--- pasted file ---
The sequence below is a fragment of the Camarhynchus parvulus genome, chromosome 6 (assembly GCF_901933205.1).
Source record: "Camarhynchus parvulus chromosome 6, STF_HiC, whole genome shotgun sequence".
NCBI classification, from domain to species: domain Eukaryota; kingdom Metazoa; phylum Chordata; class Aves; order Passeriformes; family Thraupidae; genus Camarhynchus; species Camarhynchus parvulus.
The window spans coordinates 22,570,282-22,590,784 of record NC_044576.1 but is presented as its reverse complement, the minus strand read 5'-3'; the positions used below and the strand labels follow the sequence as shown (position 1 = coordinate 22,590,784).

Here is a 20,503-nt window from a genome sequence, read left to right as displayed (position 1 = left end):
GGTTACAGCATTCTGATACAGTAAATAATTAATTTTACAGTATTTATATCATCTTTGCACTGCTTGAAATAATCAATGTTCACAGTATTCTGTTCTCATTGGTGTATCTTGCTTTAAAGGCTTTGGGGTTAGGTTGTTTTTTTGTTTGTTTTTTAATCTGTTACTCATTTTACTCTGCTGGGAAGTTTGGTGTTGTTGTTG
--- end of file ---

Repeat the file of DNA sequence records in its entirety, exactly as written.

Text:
The sequence below is a fragment of the Camarhynchus parvulus genome, chromosome 6 (assembly GCF_901933205.1).
Source record: "Camarhynchus parvulus chromosome 6, STF_HiC, whole genome shotgun sequence".
NCBI classification, from domain to species: domain Eukaryota; kingdom Metazoa; phylum Chordata; class Aves; order Passeriformes; family Thraupidae; genus Camarhynchus; species Camarhynchus parvulus.
The window spans coordinates 22,570,282-22,590,784 of record NC_044576.1 but is presented as its reverse complement, the minus strand read 5'-3'; the positions used below and the strand labels follow the sequence as shown (position 1 = coordinate 22,590,784).

Here is a 20,503-nt window from a genome sequence, read left to right as displayed (position 1 = left end):
GGTTACAGCATTCTGATACAGTAAATAATTAATTTTACAGTATTTATATCATCTTTGCACTGCTTGAAATAATCAATGTTCACAGTATTCTGTTCTCATTGGTGTATCTTGCTTTAAAGGCTTTGGGGTTAGGTTGTTTTTTTGTTTGTTTTTTAATCTGTTACTCATTTTACTCTGCTGGGAAGTTTGGTGTTGTTGTTG